# Can we determine higher powers of a matrix in terms of lower powered matrices?

Consider a n-ordered square matrix A. Using Cayley-Hamilton Theorem, I can represent the matrix $$A^n$$ as a matrix polynomial P(A) of degree n-1.

Further any matrix $$A^k$$ where $$k>n$$ can also be represented as follows:

$$A^k= a_{k,n-1} A^{n-1} + a_{k,n-2} A^{n-2}+a_{k,n-3} A^{n-3} ... + a_{k,2} A^{2}+a_{k,1} A^{1} + a_{k,0}I$$

What I want to know that is there any way to determine the coefficients as a function of k?

• To be clear: Are you looking for a formula to generate the coefficients of the $A^k$ polynomial recursively from the coefficients of the $A^n$ polynomial? If so, have you tried a few steps to see what that recursion might look like?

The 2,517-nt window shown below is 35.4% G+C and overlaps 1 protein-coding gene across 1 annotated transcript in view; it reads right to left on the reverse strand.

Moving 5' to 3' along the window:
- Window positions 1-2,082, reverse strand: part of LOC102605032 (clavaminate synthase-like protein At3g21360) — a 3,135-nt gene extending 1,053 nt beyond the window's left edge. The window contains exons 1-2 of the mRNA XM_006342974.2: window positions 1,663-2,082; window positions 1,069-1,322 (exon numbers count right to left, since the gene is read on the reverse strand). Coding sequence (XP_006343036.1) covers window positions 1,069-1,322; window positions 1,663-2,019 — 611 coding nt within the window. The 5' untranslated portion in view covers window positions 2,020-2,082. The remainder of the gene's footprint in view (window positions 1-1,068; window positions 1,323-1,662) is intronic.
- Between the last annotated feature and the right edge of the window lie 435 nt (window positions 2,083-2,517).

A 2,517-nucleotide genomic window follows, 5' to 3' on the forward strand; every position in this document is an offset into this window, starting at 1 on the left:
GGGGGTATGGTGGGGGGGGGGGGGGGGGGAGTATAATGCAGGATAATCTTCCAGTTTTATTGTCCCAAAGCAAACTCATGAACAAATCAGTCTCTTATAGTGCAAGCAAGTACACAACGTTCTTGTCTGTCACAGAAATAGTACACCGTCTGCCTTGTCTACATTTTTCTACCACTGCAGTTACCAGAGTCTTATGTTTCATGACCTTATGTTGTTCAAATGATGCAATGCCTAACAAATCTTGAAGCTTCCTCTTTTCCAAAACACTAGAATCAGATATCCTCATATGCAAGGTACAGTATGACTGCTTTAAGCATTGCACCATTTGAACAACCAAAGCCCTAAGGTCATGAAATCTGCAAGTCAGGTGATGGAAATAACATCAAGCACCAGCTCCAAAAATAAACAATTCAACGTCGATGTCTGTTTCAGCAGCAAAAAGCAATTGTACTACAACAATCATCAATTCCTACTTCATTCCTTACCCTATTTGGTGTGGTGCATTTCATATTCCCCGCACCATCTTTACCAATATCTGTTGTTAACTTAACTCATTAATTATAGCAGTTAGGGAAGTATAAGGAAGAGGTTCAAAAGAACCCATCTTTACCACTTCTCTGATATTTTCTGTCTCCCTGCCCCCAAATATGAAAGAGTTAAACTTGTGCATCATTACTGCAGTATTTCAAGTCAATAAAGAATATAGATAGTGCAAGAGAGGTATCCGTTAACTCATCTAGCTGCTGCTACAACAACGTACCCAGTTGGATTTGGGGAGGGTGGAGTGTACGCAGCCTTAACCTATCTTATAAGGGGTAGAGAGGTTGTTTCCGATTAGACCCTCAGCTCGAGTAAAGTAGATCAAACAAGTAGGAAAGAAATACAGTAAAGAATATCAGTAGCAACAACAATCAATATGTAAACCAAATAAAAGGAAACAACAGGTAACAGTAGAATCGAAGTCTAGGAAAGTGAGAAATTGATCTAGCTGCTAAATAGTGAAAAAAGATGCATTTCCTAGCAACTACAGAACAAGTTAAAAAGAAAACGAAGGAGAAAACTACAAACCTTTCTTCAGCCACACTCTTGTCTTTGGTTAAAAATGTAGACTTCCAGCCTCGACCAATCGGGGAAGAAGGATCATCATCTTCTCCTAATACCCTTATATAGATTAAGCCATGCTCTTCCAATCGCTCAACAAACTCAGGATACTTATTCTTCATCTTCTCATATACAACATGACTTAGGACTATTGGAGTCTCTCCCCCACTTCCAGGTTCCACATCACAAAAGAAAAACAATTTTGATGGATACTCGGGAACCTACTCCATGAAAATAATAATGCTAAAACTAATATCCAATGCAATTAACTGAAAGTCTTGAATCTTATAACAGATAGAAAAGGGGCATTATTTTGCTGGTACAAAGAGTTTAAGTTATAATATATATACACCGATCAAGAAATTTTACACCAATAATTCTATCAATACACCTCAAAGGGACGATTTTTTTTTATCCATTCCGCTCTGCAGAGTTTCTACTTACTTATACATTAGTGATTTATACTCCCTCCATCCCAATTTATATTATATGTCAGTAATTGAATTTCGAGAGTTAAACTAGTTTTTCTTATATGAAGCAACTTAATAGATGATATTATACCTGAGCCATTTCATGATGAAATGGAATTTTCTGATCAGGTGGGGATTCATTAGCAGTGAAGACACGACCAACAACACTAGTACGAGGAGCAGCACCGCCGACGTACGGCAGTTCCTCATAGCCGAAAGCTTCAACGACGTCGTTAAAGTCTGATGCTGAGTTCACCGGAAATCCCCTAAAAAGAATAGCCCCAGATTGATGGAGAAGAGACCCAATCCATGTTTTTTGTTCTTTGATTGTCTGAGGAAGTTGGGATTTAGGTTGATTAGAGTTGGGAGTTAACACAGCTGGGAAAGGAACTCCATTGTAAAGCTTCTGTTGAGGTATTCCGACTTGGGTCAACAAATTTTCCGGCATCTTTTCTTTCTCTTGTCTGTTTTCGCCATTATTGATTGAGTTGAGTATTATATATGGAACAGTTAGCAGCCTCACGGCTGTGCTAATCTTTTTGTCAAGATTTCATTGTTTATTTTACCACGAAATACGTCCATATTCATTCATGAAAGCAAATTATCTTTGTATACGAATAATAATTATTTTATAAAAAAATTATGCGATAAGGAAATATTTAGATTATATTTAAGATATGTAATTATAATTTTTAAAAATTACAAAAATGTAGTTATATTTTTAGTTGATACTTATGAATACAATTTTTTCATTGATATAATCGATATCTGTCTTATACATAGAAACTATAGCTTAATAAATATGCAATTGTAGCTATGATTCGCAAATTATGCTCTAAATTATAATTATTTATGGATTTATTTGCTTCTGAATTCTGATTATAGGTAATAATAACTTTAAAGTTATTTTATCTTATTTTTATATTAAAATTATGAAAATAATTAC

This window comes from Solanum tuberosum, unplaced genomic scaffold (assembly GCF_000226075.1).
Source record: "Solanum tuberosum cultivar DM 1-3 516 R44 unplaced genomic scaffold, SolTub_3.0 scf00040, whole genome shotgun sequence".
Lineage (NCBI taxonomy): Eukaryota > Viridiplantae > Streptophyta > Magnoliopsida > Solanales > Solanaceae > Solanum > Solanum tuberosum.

– Blue
Commented Jun 12, 2021 at 6:35
• @Blue Yes, I am looking for a formula for that sort. I have tried to find the same but only for a handful of matrices. I wanted to know if there is a way to generalise. Commented Jun 12, 2021 at 8:58

For example, if $$A = \begin{bmatrix} 0&1&0\\-1&0&0\\0&0&1\end{bmatrix}$$ then $$A$$ has characteristic polynomial $$x^{3}-x^{2}+x-1$$. Then if you wanted to write $$A^{4}$$ you could use the fact that $$x^{4} = (x+1)(x^{3}-x^{2}+x-1) +1$$ to write $$A^{4} = (A+I)(A^{3}-A^{2}+A-I) +I = I.$$
The representation will not in general be unique as a polynomial of degree less than $$n$$; for a unique representation, you would want to use the minimal polynomial instead of the characteristic polynomial (which would let you write $$A^{k}$$ uniquely as a polynomial in $$A$$ of degree at most $$d-1$$, where $$d$$ is the degree of the minimal polynomial).